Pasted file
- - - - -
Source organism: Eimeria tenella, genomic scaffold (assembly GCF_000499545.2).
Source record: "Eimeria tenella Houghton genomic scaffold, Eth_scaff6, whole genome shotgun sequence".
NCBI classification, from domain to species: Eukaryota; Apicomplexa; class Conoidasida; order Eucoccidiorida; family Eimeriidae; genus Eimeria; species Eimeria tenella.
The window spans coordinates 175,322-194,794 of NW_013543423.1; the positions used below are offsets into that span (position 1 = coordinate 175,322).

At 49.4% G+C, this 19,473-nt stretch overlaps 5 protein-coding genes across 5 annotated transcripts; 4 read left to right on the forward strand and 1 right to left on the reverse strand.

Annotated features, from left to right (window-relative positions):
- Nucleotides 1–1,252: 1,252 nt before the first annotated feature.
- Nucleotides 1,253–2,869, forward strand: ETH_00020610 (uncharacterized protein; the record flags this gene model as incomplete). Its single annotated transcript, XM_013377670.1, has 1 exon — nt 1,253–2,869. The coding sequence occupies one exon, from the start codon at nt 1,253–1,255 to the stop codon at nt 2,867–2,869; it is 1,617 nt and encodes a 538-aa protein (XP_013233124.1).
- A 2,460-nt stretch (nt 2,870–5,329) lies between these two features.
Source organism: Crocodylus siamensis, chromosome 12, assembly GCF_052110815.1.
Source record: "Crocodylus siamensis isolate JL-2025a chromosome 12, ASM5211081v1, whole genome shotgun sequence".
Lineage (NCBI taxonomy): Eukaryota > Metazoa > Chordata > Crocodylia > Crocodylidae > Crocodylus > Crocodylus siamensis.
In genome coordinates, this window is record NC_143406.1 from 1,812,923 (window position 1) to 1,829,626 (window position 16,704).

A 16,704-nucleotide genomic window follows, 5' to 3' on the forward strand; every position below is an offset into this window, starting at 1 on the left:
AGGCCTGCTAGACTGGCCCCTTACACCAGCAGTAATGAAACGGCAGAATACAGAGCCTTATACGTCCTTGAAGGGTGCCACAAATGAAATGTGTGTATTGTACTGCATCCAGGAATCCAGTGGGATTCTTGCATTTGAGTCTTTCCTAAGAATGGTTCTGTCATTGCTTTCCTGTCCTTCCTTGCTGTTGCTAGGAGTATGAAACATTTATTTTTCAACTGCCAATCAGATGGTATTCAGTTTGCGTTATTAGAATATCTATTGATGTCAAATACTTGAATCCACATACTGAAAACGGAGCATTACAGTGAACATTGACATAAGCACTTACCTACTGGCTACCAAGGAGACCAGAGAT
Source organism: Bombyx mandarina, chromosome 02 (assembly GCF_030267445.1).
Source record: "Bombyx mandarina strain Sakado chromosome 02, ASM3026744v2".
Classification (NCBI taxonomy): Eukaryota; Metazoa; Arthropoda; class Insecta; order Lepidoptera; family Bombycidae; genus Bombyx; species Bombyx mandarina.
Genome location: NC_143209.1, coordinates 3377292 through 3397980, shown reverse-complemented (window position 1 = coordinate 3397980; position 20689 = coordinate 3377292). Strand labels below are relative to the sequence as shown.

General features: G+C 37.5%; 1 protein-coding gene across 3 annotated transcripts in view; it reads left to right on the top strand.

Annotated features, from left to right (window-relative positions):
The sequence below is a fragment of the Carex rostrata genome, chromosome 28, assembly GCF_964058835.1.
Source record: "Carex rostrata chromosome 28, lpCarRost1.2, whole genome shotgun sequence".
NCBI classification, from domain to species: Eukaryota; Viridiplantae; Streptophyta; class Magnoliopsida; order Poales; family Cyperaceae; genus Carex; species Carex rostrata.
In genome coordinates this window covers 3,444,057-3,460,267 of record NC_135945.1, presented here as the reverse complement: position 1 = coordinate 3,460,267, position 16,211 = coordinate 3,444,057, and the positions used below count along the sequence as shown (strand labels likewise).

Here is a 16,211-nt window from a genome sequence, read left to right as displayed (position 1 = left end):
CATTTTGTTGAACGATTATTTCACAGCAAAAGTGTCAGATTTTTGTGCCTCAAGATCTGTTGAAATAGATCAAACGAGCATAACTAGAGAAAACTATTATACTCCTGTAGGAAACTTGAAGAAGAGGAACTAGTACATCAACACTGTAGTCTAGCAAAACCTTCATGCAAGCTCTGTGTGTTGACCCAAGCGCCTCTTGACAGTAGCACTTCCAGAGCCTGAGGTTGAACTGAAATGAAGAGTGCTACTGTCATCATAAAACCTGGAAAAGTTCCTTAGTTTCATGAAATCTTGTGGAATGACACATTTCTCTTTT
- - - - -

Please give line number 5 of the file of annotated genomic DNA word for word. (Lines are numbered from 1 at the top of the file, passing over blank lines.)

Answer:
At 49.4% G+C, this 19,473-nt stretch overlaps 5 protein-coding genes across 5 annotated transcripts; 4 read left to right on the forward strand and 1 right to left on the reverse strand.